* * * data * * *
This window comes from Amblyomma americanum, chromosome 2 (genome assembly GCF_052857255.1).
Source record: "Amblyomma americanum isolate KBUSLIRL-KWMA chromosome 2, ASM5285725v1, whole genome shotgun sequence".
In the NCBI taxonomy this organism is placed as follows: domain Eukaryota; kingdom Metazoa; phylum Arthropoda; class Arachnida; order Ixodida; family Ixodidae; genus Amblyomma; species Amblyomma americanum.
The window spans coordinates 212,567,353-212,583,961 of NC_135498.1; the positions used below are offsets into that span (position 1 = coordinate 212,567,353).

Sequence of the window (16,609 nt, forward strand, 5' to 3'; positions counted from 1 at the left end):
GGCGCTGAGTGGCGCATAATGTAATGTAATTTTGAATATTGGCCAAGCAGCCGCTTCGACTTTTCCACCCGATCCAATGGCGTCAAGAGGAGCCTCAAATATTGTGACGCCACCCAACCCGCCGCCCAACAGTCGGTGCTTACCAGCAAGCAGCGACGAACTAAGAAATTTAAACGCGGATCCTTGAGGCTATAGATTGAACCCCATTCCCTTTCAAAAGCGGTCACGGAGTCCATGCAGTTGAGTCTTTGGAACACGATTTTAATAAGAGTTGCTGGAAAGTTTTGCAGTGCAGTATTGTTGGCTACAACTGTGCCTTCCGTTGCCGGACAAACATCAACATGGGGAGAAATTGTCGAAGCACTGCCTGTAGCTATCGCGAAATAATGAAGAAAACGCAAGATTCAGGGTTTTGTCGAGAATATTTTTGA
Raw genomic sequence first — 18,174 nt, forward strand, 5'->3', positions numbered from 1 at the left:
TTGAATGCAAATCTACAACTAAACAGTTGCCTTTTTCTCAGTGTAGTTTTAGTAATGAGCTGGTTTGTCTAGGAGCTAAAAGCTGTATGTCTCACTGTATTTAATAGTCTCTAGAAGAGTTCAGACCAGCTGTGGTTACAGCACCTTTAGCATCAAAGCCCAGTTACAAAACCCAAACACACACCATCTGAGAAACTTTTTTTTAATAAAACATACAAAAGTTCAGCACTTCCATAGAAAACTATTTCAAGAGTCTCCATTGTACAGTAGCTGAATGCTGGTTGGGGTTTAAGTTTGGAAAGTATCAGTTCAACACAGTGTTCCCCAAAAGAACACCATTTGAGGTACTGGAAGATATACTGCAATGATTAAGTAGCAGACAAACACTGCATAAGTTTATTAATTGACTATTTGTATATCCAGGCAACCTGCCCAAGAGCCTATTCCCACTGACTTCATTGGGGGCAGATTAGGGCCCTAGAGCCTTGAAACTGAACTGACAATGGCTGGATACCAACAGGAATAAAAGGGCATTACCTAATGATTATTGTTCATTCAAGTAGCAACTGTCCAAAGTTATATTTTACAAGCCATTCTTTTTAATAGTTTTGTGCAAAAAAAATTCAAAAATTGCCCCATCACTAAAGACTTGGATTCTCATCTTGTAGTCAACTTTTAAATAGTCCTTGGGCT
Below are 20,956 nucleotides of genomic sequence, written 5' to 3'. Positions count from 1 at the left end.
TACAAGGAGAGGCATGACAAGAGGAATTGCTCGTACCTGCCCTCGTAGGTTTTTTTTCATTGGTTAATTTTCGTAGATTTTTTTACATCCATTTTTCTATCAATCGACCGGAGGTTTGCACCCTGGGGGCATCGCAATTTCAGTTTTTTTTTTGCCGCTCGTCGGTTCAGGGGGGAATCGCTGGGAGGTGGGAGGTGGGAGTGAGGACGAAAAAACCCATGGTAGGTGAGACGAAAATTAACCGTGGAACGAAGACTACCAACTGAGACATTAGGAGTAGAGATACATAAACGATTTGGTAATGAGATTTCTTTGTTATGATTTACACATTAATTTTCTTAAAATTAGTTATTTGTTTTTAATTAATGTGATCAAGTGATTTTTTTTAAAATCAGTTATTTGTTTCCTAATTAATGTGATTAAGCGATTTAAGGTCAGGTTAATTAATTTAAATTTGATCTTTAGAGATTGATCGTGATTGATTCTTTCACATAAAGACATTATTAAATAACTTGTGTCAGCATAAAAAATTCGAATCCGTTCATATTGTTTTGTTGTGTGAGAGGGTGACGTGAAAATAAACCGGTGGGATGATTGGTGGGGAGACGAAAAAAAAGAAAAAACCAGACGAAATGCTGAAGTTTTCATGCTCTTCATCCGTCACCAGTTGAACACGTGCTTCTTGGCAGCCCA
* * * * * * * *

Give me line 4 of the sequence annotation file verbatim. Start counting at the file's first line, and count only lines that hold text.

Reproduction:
The window spans coordinates 212,567,353-212,583,961 of NC_135498.1; the positions used below are offsets into that span (position 1 = coordinate 212,567,353).